June 2007
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The joy of sets

If you have no interest in things so geeky as DIY database queries and obscure poker statistics, look away now.  Next time I’ll probably post a picture of one of my socks or something to bring a little balance back into the world.

So then, how many times have I flopped a set, and how much did I win?  From just over 50,000 hands in my database now, we’d expect to see about 3000 pocket pairs dealt (1 in every 17 hands).  The odds of flopping a set are are 7.5-1, so somewhere in the region of 350 flopped sets would be about right.  I had no idea what to expect as a win rate for these hands alone.

If you could care less about SQL, just skip past the code section, otherwise here’s what I did.  I failed to find any more elegant way of checking for a flopped set than simply comparing the card rank of one of the hole cards with each card on the flop in turn.  This query will actually count flopped quads as well as flopped sets, if I have any.

select count(*) as freq,
       sum(gp.total_won) – sum(gp.total_bet) as won
from game_players gp, game g
where gp.player_id = 11
and gp.game_id = g.game_id
and gp.pair_hand = 1
and substring(gp.hole_card_1 from 1 for 1) in (
         substring(g.flop_1 from 1 for 1),
         substring(g.flop_2 from 1 for 1),
         substring(g.flop_3 from 1 for 1))

Let the results speak.  I’ve seen 317 flopped sets (close enough to what I was expecting) and overall made $2884.50 profit from those hands.  That’s just about $9.10 – 9 big bets at 50NL – each time.  Look at it another way: just over every five flopped sets, I’m winning a full $50 stack from another player.  That sounds OK.

Look at it yet another way: compare to pocket aces.  Poker Tracker tells me that I’ve been dealt AA 253 times and that I won an average of 4.86 big bets each time.  Three hundred of anything is no huge sample size, but it’s a start in the right direction.  We could say that flopped sets are, roughly, twice as profitable as pocket aces.  That’s definitely nothing to complain about.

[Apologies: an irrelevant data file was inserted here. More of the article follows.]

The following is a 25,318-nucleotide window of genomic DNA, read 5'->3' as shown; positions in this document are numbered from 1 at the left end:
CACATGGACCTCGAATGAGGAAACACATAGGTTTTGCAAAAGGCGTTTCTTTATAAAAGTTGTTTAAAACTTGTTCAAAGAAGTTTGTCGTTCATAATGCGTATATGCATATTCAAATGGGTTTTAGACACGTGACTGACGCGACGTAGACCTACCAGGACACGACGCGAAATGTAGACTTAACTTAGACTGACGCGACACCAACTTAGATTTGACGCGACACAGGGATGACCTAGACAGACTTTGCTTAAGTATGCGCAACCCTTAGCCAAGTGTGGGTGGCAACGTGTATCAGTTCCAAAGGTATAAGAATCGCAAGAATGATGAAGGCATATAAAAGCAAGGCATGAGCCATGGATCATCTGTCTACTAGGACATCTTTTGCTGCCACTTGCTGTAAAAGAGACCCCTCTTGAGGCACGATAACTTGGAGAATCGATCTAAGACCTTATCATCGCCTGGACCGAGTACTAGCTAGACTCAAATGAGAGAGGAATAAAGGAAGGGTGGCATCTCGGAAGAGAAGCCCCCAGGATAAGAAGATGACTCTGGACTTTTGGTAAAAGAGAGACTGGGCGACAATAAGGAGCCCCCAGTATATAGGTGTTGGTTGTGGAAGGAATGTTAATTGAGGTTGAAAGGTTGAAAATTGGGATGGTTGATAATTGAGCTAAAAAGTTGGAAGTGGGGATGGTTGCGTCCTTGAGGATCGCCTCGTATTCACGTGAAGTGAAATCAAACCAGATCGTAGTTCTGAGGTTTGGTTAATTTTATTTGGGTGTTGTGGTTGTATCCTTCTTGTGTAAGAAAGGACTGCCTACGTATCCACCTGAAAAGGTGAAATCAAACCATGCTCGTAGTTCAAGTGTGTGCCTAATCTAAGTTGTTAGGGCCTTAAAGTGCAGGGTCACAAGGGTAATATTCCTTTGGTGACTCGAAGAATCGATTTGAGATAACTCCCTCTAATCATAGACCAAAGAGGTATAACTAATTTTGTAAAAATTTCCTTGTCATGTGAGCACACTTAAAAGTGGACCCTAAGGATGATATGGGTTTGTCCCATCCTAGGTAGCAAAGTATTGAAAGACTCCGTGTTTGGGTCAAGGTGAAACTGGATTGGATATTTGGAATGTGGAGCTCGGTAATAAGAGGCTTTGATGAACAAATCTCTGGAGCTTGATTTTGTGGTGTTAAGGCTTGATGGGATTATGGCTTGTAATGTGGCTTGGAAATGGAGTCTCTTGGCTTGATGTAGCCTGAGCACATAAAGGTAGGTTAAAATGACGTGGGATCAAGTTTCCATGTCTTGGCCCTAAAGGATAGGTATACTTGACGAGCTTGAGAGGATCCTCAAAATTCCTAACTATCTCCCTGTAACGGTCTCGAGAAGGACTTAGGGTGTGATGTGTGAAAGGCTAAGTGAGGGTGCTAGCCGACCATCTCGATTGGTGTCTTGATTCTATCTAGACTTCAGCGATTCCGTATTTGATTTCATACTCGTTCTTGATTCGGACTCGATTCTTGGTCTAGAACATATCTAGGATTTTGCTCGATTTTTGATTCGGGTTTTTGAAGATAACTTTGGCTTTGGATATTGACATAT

The difference, of course, is that pocket aces always start off as the best hand – and by a long way too.  What’s been killing me lately is the abundance of set-over-set action, with me on the wrong end of it.  I’m sure I’m remembering things worse than they actually were, so what I want to find out is both how and when I’ve been getting beat.

Adding the condition

and gp.total_won < gp.total_bet

to the end of the query will find only those hands where I flopped a set and did not win.  This includes split-pot situations, as the rake taken from the pot will make the amount returned less than the amount I put in the pot.  I used this condition to find only losses (no splits), although it assumes there are two players at showdown.  Not strictly true, but close enough, and do it any more accurately would create a monster query.

and gp.total_won < gp.total_bet – (g.rake / 2)

The results: 32 losses, 8 splits.  87% of my flopped sets won at showdown (compare: I won with 89% of my pocket aces).  I can live with that – there’s still two cards to come, after all.  The combined loss on those 32 hands was $984.15, or $30.75 per hand.  A big chunk for sure, but almost certainly I was ahead when my money went in.  If only there was an easy way to check that…

The best I’ve come up with is to find all my set-over-set confrontations.  To do this I have to find the times both I and my opponent have a pair that matches one of the flop cards.  The query looks a little something like this.

select me.hole_cards, opp.hole_cards,
       me.total_won – me.total_bet as won
from game_players me, game_players opp, game g
where me.player_id = 11
and me.game_id = g.game_id
and me.pair_hand = 1
and substring(me.hole_card_1 from 1 for 1) in (
         substring(g.flop_1 from 1 for 1),
         substring(g.flop_2 from 1 for 1),
         substring(g.flop_3 from 1 for 1))
and opp.player_id != me.player_id
and opp.game_id = g.game_id
and opp.pair_hand = 1
and substring(opp.hole_card_1 from 1 for 1) in (
         substring(g.flop_1 from 1 for 1),
         substring(g.flop_2 from 1 for 1),
         substring(g.flop_3 from 1 for 1))

It’s ugly for sure, and still a little flawed too.  I can’t even start to get my head around how this might cope with three players all flopping sets at the same time.  This query just dumps out a list of every time I was in a pot with a flopped set against another flopped set, rather than counting wins and losses – or times I flopped the bigger set or smaller set.  It’s only a small sample size – 15 confrontations – but it proves a point.

Won 3, lost 12.  Overall, I’m down $386 from those hands.  A loss of $32.17 each time I got shafted is understandable, but I’m down an average of $25.70 – nearly 26 BB/hand – across all set over set scenarios, simply because I never seem to be on the right end of them.  I would expect that these are usually breakeven situations over the long term: the times you’re ahead you expect to get paid off, and the times you’re behind you’re almost certainly going to get stacked.

Boy I am owed.  And if I talked to you about how poker’s been going for me lately and spouted some far fetched story about how bad I’m running… just look.  Told you so!